Axillary radiotherapy and axillary lymph node dissection achieved similar rates of regional control in patients with breast cancer who have a positive sentinel node, according to results of a randomized phase 3 trial.
However, radiotherapy was associated with significantly less morbidity.
Axillary lymph node dissection has been the standard treatment for patients with breast cancer who have a positive sentinel node. Dissection provides excellent control but also is associated with harmful side effects, according to background information provided by researchers.
In the current multicenter, open-label study, Mila Donker, MD, of the department of surgical oncology at Netherlands Cancer Institute, and colleagues assessed whether axillary radiotherapy provided comparable regional control with fewer side effects.
The analysis included 4,806 women with T1-T2 primary breast cancer and no palpable lymphadenopathy who were randomly assigned to axillary lymph node dissection or axillary radiotherapy in case of a positive sentinel node.
Researchers detected positive sentinel nodes in 1,425 (29.6%) of patients; of them, 744 were assigned axillary lymph node dissection and 681 were assigned axillary radiotherapy.
Noninferiority of 5-year axillary recurrence — considered to be no more than 4% for the axillary radiotherapy arm vs. an expected 2% in the axillary lymph node dissection arm — served as the primary outcome measure. Median follow-up was 6.1 years.
Axillary recurrence occurred in four patients assigned axillary lymph node dissection and seven patients assigned axillary radiotherapy. Researchers reported 5-year axillary recurrence rates of 0.43% (95% CI, 0-0.92) after axillary dissection and 1.19% (0.31-2.08) after axillary radiotherapy.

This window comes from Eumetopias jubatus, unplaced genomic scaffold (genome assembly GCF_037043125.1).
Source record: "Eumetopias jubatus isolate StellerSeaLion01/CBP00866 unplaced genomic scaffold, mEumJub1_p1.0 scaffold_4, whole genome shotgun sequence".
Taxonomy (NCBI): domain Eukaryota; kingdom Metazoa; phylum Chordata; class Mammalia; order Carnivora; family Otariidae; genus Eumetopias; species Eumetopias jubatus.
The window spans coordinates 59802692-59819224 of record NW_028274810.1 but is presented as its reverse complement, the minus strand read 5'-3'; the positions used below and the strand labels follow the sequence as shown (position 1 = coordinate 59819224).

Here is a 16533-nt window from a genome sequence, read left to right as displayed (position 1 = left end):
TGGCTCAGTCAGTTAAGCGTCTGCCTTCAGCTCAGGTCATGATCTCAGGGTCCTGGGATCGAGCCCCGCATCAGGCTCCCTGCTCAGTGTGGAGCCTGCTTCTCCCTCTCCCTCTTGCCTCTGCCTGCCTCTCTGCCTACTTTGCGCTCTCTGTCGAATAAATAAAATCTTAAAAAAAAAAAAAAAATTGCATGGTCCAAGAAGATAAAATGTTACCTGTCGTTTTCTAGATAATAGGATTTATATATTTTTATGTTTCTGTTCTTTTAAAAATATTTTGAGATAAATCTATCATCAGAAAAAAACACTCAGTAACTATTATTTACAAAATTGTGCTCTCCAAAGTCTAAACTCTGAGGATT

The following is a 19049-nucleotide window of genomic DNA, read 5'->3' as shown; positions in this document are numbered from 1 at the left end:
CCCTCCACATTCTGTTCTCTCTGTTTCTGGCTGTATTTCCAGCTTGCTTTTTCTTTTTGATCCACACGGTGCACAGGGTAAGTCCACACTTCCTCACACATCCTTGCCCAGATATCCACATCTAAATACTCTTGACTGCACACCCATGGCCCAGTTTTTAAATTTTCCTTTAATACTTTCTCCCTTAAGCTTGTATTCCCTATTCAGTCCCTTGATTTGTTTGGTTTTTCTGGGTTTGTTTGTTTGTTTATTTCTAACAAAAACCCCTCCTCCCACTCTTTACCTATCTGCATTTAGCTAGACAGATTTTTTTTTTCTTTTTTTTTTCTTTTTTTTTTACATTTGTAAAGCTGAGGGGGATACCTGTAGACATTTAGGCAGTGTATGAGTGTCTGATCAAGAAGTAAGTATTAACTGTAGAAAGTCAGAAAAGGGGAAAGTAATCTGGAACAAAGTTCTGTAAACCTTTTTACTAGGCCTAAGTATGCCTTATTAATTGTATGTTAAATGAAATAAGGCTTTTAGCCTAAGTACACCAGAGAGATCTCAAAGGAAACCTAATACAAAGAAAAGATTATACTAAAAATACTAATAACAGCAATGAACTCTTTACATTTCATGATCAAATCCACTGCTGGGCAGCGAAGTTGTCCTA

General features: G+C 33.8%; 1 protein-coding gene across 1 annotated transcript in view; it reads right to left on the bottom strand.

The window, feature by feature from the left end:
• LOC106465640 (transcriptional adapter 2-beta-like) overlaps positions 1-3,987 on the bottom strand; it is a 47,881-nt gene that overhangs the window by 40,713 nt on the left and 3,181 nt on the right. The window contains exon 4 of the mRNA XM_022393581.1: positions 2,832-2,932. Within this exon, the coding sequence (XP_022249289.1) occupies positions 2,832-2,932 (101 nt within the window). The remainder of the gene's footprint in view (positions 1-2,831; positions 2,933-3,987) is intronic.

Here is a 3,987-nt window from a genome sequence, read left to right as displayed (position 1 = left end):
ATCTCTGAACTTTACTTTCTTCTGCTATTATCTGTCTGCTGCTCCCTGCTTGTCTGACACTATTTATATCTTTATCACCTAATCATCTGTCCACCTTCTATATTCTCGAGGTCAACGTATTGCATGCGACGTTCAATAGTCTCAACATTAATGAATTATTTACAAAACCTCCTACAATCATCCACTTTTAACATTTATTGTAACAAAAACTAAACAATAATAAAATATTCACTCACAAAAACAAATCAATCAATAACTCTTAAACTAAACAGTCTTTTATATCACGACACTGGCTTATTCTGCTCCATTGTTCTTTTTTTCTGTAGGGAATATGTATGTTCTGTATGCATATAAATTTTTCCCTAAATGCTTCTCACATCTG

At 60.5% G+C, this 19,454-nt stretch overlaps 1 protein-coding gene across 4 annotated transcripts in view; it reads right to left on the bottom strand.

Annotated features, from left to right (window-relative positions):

Donker and colleagues observed no significant differences in DFS and OS between treatment arms.
They reported 124 DFS events in the dissection arm and 134 events in the radiotherapy arm. At 5 years, the DFS rate was 86.9% (95% CI, 84.1-89.3) among those assigned axillary lymph node dissection and 82.7% (95% CI, 79.3-85.5) among those assigned axillary radiotherapy (HR= 1.18; 95% CI, 0.93-1.51).
Five-year OS was 93.3% (95% CI, 91-95) among those who underwent dissection and 92.5% (90-94.4) among those who underwent radiotherapy (HR=1.17; 95% CI, 0.85-1.62).
Lymphedema in the ipsilateral arm was significantly more common after dissection than radiotherapy at 1 year (28% vs. 15%; P<.0001), 3 years (23% vs. 14%; P=.003) and 5 years (23% vs. 11%; P<.0001).
Circumference increases of ≥10% in the ipsilateral upper arm, ipsilateral lower arm or both also was more common in the dissection group at 1 year (8% vs. 6%; P=.497), 3 years (10% vs. 6%; P=.08) and 5 years (13% vs. 6%; P=.0009).
“[This trial] cannot answer the remaining question of which subset of clinically node-negative, sentinel-node-positive patients still require axillary treatments,” Donker and colleagues wrote. “In our opinion, if further axillary treatment is needed in clinically node-negative, sentinel-node-positive patients, axillary radiotherapy could be chosen instead of axillary lymph node dissection because it provides comparable axillary control and less morbidity.”
Disclosure: The researchers report no relevant financial disclosures.